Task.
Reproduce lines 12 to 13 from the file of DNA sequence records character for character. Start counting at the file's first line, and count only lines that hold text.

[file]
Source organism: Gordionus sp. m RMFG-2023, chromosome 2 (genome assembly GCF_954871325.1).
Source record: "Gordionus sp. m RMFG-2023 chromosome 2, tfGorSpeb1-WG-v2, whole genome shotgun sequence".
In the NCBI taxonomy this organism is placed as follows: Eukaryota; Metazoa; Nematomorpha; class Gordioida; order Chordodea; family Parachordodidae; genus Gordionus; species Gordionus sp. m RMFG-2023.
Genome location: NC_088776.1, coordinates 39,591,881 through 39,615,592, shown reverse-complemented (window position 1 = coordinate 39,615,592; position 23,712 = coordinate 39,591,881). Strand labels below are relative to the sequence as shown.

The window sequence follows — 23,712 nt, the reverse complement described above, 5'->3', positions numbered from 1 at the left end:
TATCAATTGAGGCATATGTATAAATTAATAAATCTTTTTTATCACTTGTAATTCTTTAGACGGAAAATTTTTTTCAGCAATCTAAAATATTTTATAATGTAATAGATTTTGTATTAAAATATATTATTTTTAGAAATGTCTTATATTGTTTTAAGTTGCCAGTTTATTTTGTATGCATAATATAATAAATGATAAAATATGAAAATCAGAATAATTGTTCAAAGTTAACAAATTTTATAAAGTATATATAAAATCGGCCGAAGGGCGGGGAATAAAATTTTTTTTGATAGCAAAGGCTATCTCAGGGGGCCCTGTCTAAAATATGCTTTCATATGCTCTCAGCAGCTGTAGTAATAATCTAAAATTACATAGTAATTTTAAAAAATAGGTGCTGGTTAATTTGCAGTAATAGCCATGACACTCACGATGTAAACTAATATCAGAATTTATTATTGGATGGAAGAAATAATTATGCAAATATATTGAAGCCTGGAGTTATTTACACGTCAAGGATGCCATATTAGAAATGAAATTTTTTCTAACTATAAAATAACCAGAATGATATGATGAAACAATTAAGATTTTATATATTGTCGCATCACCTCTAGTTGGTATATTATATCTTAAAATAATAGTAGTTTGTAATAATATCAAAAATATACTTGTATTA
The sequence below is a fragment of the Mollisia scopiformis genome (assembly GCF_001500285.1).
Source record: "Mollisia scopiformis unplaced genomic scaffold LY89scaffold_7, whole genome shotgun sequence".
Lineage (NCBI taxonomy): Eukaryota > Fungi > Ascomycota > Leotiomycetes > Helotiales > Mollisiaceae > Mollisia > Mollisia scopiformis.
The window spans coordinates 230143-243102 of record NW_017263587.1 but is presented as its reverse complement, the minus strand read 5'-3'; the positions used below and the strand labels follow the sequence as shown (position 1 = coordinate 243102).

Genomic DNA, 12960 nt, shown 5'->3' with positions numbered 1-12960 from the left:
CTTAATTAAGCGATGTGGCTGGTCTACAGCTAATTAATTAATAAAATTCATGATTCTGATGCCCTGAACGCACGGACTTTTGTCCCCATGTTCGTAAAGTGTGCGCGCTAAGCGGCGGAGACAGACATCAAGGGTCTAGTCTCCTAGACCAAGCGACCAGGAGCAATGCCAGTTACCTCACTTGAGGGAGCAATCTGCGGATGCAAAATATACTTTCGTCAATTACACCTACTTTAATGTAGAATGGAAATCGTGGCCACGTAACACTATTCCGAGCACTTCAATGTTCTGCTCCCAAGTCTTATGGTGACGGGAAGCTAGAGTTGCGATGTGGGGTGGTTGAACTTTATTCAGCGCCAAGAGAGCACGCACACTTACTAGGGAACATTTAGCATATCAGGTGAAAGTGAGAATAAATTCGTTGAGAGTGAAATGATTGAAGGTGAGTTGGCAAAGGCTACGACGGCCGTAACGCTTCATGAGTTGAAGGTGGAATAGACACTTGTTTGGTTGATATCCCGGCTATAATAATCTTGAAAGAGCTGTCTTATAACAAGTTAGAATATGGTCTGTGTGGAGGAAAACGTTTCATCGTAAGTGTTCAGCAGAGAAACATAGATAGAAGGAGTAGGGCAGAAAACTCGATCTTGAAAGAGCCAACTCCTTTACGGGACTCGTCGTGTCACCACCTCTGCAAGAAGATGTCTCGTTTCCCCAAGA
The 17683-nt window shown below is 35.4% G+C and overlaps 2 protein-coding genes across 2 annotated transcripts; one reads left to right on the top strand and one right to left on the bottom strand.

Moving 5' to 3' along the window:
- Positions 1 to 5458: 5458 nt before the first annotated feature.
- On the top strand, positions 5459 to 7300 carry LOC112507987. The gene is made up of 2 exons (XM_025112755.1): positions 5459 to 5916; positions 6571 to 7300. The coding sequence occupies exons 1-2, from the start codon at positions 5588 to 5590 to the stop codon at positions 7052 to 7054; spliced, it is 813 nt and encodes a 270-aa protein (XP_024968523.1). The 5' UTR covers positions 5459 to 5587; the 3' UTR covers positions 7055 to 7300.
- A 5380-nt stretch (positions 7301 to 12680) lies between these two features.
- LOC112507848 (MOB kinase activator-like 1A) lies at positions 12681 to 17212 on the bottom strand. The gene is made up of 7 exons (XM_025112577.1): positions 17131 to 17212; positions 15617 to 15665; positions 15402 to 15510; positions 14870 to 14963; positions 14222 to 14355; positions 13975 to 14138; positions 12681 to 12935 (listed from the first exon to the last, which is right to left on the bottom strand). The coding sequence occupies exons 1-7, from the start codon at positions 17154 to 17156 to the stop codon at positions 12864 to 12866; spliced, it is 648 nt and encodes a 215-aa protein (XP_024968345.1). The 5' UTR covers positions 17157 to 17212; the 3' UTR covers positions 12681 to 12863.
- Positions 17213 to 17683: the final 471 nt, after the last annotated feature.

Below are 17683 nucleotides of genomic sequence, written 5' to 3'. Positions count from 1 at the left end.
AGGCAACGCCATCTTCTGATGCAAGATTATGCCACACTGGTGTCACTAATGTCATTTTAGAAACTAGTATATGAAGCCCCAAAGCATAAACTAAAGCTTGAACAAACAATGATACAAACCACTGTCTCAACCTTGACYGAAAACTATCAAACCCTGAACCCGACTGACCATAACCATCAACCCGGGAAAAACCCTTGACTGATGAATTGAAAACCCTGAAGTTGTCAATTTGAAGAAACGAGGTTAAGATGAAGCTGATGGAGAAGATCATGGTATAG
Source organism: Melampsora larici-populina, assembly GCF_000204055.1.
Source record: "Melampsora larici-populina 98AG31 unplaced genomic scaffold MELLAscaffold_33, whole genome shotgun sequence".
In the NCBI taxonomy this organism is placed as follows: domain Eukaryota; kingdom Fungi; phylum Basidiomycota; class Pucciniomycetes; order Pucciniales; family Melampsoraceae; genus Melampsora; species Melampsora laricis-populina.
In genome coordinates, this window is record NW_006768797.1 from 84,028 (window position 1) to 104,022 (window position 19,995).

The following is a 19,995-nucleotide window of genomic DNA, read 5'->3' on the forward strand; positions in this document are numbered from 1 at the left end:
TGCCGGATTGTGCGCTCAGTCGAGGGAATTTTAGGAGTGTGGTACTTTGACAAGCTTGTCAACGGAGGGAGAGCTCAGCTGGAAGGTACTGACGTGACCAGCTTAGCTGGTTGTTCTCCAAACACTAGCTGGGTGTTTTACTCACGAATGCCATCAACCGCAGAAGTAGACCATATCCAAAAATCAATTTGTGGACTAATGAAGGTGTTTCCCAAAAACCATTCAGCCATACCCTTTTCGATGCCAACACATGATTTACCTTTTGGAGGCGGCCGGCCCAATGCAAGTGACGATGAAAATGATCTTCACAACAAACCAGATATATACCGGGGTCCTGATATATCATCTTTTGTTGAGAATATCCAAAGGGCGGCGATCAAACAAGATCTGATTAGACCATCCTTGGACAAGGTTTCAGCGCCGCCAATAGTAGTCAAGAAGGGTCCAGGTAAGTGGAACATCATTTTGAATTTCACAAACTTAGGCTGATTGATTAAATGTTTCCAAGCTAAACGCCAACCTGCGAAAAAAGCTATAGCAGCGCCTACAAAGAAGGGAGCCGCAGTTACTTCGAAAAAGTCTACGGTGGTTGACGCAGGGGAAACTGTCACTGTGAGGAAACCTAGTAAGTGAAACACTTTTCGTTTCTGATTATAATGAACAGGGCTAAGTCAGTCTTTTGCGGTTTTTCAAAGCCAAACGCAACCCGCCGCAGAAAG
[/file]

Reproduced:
CTTAATTAAGCGATGTGGCTGGTCTACAGCTAATTAATTAATAAAATTCATGATTCTGATGCCCTGAACGCACGGACTTTTGTCCCCATGTTCGTAAAGTGTGCGCGCTAAGCGGCGGAGACAGACATCAAGGGTCTAGTCTCCTAGACCAAGCGACCAGGAGCAATGCCAGTTACCTCACTTGAGGGAGCAATCTGCGGATGCAAAATATACTTTCGTCAATTACACCTACTTTAATGTAGAATGGAAATCGTGGCCACGTAACACTATTCCGAGCACTTCAATGTTCTGCTCCCAAGTCTTATGGTGACGGGAAGCTAGAGTTGCGATGTGGGGTGGTTGAACTTTATTCAGCGCCAAGAGAGCACGCACACTTACTAGGGAACATTTAGCATATCAGGTGAAAGTGAGAATAAATTCGTTGAGAGTGAAATGATTGAAGGTGAGTTGGCAAAGGCTACGACGGCCGTAACGCTTCATGAGTTGAAGGTGGAATAGACACTTGTTTGGTTGATATCCCGGCTATAATAATCTTGAAAGAGCTGTCTTATAACAAGTTAGAATATGGTCTGTGTGGAGGAAAACGTTTCATCGTAAGTGTTCAGCAGAGAAACATAGATAGAAGGAGTAGGGCAGAAAACTCGATCTTGAAAGAGCCAACTCCTTTACGGGACTCGTCGTGTCACCACCTCTGCAAGAAGATGTCTCGTTTCCCCAAGA
The 17683-nt window shown below is 35.4% G+C and overlaps 2 protein-coding genes across 2 annotated transcripts; one reads left to right on the top strand and one right to left on the bottom strand.